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The earliest extant Greco-Roman letterforms did not have serifs – they were monoline and frequently rather light in weight, and the lack of variation in the weight of the main strokes continued well after serifs had made their ﬁrst appearance. Contrast between thick and thin strokes came later. The Golden Bowl shown below is from the mid to late seventh century bc. © Museum of Fine Arts, Boston.
Unfortunately, early evidence of Roman letterforms is scant.We have only a handful of inscriptions that were made prior to 300 bc. One of them, part of the Castor & Pollux inscription from the 6th century bc is shown below. It is in the Museo Nazionale Romano.
The ﬁrst known serifs in the Greco-Roman tradition appear at the end of the 4th century bc on inscriptions from Priene, one of the Greek colonies on an island close to Turkey. The Greek example shown below is from the 3rd century bc. Stanley Morison conjectures in Politics and Script that the serifs were borrowed from Persian cuneiform (cuneiform means “wedge-shaped”).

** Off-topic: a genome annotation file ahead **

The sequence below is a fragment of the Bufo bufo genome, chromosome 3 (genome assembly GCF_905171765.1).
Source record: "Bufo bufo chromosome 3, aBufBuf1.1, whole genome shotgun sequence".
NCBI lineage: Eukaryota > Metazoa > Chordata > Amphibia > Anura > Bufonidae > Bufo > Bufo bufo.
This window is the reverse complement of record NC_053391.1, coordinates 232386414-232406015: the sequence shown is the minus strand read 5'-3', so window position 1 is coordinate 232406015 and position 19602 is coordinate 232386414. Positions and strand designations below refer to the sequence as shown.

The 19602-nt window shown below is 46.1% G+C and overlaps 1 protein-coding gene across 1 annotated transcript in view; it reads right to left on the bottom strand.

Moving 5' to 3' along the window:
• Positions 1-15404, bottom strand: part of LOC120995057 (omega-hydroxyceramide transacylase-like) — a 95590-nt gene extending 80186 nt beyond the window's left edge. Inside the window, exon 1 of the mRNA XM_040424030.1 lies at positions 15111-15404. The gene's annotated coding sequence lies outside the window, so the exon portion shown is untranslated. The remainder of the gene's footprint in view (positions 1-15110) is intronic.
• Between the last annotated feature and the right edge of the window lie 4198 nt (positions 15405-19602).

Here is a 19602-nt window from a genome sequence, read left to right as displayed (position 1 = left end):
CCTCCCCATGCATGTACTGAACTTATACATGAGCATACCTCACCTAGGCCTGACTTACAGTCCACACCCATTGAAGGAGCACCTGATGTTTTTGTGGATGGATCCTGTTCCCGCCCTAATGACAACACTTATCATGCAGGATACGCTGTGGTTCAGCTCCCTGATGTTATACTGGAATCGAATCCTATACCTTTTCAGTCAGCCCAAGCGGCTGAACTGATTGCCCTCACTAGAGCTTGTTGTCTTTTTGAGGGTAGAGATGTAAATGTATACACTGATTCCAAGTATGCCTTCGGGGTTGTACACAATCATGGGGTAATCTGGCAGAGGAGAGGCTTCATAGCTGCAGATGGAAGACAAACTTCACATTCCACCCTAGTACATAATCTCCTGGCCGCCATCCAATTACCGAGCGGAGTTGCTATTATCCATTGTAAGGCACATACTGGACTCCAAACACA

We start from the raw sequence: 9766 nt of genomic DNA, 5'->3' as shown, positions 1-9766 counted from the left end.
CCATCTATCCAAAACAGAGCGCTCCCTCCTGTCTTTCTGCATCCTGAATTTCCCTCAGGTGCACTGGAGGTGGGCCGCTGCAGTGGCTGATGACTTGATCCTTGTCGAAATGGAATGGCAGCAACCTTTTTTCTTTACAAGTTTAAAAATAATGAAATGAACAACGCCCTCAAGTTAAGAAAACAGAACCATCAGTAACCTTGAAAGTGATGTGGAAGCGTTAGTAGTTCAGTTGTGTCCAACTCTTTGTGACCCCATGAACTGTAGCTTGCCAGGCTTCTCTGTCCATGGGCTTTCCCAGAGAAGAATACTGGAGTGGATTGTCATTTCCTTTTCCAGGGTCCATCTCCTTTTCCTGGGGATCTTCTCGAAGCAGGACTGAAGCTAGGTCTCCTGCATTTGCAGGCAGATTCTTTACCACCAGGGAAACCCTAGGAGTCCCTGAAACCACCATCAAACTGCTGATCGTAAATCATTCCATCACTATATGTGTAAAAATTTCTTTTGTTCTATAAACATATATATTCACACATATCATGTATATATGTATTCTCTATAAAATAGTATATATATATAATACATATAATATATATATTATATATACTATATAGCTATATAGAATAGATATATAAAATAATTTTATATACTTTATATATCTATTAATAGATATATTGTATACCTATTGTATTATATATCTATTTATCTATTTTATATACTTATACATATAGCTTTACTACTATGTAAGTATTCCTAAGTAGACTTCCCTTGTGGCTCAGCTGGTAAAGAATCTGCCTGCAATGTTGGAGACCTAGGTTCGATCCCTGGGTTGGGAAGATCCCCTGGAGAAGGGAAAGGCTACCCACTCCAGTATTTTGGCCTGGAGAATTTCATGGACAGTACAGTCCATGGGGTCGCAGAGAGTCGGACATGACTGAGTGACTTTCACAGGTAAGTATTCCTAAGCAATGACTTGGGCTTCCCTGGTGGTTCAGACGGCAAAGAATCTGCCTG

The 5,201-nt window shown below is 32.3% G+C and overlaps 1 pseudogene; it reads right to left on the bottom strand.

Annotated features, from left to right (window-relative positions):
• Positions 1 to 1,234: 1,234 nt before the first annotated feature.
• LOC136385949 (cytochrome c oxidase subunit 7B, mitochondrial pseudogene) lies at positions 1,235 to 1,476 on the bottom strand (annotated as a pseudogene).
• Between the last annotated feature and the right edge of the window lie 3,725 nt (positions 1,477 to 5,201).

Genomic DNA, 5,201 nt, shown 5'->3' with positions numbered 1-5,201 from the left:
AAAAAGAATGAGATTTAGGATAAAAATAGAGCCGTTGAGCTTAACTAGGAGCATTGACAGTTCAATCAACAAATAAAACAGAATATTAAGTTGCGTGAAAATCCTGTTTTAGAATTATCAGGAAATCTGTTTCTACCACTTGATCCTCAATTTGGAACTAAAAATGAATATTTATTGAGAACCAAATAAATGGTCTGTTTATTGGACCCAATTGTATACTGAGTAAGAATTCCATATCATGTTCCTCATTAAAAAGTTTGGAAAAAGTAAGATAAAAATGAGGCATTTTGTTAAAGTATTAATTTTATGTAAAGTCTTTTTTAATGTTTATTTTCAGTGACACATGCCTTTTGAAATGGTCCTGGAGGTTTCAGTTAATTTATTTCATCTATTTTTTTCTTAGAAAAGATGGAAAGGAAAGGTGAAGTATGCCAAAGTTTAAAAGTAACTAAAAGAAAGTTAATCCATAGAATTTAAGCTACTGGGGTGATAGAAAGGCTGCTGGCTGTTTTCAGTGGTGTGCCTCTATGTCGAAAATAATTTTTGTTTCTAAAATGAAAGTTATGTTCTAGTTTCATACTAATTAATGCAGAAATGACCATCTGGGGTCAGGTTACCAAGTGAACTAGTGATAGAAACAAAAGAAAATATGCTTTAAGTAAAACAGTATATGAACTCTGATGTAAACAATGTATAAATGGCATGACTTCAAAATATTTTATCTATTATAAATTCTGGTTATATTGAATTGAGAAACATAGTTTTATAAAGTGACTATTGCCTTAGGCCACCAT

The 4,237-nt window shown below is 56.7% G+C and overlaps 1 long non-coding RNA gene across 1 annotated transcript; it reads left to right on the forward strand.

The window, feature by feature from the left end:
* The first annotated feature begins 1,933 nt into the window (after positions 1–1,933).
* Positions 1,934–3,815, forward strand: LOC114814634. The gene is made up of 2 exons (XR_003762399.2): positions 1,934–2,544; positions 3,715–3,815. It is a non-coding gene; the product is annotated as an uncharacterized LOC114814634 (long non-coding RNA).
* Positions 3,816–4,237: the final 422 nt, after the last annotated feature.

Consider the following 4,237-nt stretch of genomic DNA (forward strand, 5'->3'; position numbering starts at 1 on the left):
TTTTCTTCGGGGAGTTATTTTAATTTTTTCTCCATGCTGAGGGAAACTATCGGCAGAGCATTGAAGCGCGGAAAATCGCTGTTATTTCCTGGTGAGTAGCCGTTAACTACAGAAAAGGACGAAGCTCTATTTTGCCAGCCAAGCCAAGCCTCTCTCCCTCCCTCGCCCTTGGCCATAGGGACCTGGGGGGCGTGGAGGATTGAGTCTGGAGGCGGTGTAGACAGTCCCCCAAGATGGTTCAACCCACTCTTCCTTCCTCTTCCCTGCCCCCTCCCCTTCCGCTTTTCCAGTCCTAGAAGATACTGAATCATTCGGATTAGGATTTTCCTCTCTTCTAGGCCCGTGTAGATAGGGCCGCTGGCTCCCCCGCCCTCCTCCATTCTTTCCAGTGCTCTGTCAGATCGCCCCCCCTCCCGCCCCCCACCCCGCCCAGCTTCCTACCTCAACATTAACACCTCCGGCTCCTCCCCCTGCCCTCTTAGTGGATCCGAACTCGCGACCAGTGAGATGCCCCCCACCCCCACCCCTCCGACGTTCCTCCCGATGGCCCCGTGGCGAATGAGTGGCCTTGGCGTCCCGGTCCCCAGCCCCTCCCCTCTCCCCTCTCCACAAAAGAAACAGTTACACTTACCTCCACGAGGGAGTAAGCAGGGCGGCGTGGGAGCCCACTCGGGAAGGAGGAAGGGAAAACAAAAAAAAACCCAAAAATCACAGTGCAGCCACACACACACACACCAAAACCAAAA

Persian culture was perceived to be older and richer, and was greatly admired by Alexander the Great. The example of Persian cuneiform shown below, 6–4th century bc, is from the collection at the Metropolitan Museum of Art in New York.
Romans serifs came later and were copied from the Greeks in the second century bc. The following example of a bilingual Latin and Greek inscription is from 112 bc, shown in Politics and Script.
The use of serifs on monoline Roman forms continued into the 1st century bc until thick and thin contrast in the main strokes was introduced. The two blocks of stone seen below show an inscription on the oldest bridge in Rome the Pons Fabricius, built in 62 bc. The two blocks are clearly distinguished by their color and by the damage to the one on the right. They are also distinguishable by the letterforms used. Those on the left are newer. They evidently had been recut after a serious ﬂood of the Tiber, most likely the one that occured in 44 bc. They have thicks and thins with serifs and are much more crisply cut than the letterforms on the right which are the older style, monoline with serifs from about 62 bc.